Small change of days starting 15th January 2018. The Tastes of India kitchen will now be operational Thursday's and Friday's for take-out to pre-order and to fulfil deli orders. The food cart for the present time shall continue to be available at the castle on Friday's .
Yes the last day of November for the year is here but that just means starting tomorrow on Fridays and some Saturdays the Tastes of India cart can be found outside the Castle Liqour store.
It is a very exciting day and tomorrow's menu will be Potato and Chicken samosas, A Butter Chicken Meal and a Indian chickpea curry Meal, Onion Bhajji, Tandoori chicken Wraps regular and gluten free.
The cart will be open for business 3pm until 7pm or stocks last. So see you there :)
Why yes I do, Thank you for asking! I do cater for small events and parties at present . I can offer you prices on a catered dinner or just finger foods.
Email me at email@example.com with the number of people, occasion and budget for the event and I will customise a package for you. Alternatively I can send you a price list for finger food items for a part or a corporate event.
Spice up that party or event and think Indian next time you have one!
I thought it would would be fun to share the variety of Indian bread's ...yes we have a lot. These are some basic categories some get stuffed and take on a whole new name too. So venture out and try something other than a naan next time you see it on the menu
Baati: Bread looking like bun cooked over ambers in Rajasthan
Bhatura: Deep fried Maida ( refined flour) flat bread
Chapati: Basic whole wheat un-leavened flat bread, aka Roti
Kulcha: Baked Maida ( refined flour) flat bread
Naan: Leavened flat bread baked in clay oven.
Paratha: Griddle Fried flat bread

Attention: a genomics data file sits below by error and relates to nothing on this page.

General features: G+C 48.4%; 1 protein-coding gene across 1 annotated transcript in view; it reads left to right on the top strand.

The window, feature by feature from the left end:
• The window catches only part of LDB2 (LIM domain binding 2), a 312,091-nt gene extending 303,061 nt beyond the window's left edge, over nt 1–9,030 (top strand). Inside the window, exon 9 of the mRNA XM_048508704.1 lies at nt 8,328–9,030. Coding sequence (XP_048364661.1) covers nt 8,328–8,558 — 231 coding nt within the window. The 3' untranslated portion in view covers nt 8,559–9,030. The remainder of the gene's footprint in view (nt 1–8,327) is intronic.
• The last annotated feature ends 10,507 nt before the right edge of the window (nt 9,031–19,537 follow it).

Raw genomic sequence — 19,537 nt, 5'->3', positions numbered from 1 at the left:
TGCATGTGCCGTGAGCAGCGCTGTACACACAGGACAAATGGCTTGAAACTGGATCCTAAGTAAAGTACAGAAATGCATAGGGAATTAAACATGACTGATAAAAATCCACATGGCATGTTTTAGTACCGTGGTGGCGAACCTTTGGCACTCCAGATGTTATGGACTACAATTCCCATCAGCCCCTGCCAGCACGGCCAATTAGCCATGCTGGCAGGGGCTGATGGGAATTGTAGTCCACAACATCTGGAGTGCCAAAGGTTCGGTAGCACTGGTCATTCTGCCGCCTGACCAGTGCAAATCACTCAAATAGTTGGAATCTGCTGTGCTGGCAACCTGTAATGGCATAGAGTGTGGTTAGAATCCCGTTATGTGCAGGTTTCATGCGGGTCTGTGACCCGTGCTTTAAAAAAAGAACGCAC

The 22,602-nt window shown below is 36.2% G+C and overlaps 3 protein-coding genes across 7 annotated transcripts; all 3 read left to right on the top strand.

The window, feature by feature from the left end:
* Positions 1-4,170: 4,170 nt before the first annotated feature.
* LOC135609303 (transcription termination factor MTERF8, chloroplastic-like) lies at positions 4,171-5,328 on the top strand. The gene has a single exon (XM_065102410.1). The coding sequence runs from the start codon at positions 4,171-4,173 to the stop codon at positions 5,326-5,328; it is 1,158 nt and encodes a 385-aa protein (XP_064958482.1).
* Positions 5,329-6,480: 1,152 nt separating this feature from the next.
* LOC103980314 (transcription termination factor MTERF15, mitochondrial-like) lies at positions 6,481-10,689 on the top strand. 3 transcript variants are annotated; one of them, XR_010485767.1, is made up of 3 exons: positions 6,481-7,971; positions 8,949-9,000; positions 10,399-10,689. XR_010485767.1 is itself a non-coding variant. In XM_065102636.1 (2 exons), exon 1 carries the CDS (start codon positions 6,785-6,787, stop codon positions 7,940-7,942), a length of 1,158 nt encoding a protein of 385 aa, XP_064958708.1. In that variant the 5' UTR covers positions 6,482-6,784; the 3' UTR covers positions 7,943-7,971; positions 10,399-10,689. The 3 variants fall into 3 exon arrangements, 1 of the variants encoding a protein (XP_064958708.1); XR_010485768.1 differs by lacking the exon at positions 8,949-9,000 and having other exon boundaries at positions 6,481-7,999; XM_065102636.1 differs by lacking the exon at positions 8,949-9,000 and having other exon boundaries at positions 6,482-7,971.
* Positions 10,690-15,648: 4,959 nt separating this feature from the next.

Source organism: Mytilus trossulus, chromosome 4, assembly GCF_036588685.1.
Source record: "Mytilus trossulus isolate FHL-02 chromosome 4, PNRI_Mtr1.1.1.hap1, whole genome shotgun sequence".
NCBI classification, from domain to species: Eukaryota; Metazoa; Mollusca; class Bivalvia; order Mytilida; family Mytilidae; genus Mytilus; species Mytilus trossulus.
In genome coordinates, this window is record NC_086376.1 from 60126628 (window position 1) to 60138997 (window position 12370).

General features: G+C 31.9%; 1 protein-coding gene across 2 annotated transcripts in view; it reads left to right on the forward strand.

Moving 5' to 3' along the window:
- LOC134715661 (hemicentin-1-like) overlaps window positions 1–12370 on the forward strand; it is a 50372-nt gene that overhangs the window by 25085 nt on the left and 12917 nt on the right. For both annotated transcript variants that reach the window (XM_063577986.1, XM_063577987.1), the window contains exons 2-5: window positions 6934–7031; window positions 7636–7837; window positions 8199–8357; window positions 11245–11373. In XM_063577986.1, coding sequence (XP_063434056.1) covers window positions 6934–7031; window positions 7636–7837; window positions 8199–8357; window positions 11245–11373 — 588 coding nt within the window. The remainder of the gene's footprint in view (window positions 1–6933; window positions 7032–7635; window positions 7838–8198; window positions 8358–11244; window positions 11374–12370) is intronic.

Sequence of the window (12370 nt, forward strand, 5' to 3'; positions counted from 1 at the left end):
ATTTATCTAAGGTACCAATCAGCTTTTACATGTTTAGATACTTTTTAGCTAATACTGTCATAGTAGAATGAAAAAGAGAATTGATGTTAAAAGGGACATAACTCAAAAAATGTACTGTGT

Pulkha: Light weight version of Basic whole wheat bread (Roti)
Poori: Deep fried flat puffed bread
Roomali roti: Very Very thin bread
Roti: Basic whole wheat un-leavened flat bread, aka Chapati
Roti Makki: Corn (Maze) basic flat bread
Roti Missy: Multi grain basic flat bread
It feels like a contemplative day with the rain outside and being housebound. Don't ask why but it feels like a day to share information from my home kitchen. Today I reflect on conversations about Curry powder and the products available labelled curry powder on store shelves.
The word 'curry' is derived from the 'Tamil' word 'kari' meaning "sauce, relish for rice". In some circles curry powder is thought to be a British invention. It is likely that someone took some Indian spice mixtures home with them hoping to recreate the dishes they had enjoyed in India. Cooks in India tend not to use a single spice mixture to flavour all of their dishes. Instead, they tend to mix various called a different 'masala' each time , which varies from dish to dish and region to region. It is however nice to have a blend of spices ready to add to anything including soups, sauces or rice to add that exotic flavour.